I have taught writing for many years, first to undergraduates and more recently to law students.  To all of them I preach that they should never show anything they write to anyone – not even their mothers – until they have rewritten it at least five times.  Then, they should rewrite it another half-dozen times before deciding whether it merits sharing with anyone else.  Good writing, I maintain, requires great care.  One of the best compliments a reader can offer is to say that an author writes like she speaks – that her prose seems conversational, approachable and easy to digest.  However, the key to an easy-flowing style lies in multiple drafts, careful parsing, and unstinting attention to detail.  This methodology bears no resemblance to common discourse and thus the paradox (and concomitant student resentment).

Furthermore, as an academic, my stock and trade involves laboriously composed scholarly treatises.  Some run long and some short, but all are heavily sourced and often refereed.  Because this form of writing consumes so much time and labor and because there is so seldom money involved (and so little money when there is), I must believe that my work in some way adds value to society or my motivation evaporates.  In this sense, I adapt Johnson’s timeless adage that “no man but a blockhead ever wrote, except for money,” to the reality of academia and the marketplace of ideas.

All of this made me resistant to blogging, an endeavor requiring real or near real-time publishing of one’s virtually unedited thoughts (also for no money).  In short, blogging demands jettisoning many of my most cherished ideals about the nature of the written word.  Also, because I care so passionately about animal issues and because I believe them so philosophically and legally complex, I felt and still feel hesitant to throw thoughts out there unsourced and ungrounded.

Then I read this thoughtful piece in the Atlantic on blogging by Andrew Sullivan, a writer I admire very much, even when I don’t agree with him (he blogs here).  Sullivan quotes Matt Drudge (who I admire much less but whose cultural influence both in and out of the blogosphere lies beyond cavil) that a blog is a broadcast not a publication.  Its immediacy propels ideas straight into the discursive realm rather than leaving them to germinate for months or years in obscurity.  This got me to thinking about my unhealthy addiction to footnotes and to revisit the wisdom of Noel Coward, who once compared reading footnotes to “having to go downstairs to answer the door while in the midst of making love.” He’s so right; notes are a buzz-killer and should be used sparingly and only when absolutely necessary.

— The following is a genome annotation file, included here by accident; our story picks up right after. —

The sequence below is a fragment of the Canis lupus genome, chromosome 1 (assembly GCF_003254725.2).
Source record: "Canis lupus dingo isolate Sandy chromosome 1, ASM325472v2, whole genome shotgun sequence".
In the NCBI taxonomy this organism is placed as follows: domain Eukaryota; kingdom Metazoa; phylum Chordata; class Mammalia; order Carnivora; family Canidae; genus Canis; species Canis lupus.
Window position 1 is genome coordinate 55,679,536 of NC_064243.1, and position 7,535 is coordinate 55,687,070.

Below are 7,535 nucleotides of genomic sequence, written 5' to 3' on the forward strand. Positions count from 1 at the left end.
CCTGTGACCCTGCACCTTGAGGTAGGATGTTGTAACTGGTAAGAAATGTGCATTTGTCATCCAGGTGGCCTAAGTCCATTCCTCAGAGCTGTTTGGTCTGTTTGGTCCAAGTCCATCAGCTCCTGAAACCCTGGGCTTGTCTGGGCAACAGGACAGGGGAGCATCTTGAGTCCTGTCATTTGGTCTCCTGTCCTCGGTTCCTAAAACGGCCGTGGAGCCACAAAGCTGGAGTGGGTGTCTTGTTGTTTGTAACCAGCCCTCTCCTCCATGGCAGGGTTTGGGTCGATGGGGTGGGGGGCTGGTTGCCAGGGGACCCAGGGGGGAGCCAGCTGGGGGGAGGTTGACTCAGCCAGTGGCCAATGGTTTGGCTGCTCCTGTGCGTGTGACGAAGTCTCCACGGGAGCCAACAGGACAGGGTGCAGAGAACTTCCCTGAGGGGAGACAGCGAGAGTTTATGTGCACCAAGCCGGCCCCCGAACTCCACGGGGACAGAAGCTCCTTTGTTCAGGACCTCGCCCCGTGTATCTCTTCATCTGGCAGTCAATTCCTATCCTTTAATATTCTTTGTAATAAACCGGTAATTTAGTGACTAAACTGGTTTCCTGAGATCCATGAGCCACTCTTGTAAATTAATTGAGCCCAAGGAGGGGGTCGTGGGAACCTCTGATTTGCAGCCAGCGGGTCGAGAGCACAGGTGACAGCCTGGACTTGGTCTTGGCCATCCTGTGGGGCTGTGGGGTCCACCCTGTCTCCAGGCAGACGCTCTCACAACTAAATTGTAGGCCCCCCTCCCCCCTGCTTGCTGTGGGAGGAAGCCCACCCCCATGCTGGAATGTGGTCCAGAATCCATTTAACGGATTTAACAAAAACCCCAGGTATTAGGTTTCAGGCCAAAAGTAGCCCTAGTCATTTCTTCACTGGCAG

The value of my scribblings -assuming they have any – lies in the discussion they generate.  It is far less important that I be authoritative than that I be interesting and that animal issues be taken up and discussed by as wide an audience as possible.  Public intellectuals like Peter Singer, Cass Sunstein, Gary Francione, as well as many lesser known but no less thoughtful folks (some of whom populate our growing blogroll while a small sampling of the myriad others can be found here, here, and here), realized this long before I.  Sullivan notes that the medium’s true blogfathers are writers like Pascal and Montaigne, whose meandering styles, willingness to share fragmentary thoughts, and (in Montaigne’s case) to publicly revise and republish, pointed readers’ attention away from the authors and toward their ideas.  (Fine essay about Montaigne here, although you may have to pay for access)

Upshot: The goal – smelting a new set of norms and laws that unhook human society from its exploitive relationship to nonhumans – is collaborative and the individual role within it minuscule.  Hubris is addictive and as dangerous to good writing as careless prose.  One must embrace both the medium and the message.  The cause is urgent and the consequences dire.  Nothing but full-throated blogging will do.  With apologies to the Bard, I say: Cry havoc, and let slip the dogs of prose.

David Cassuto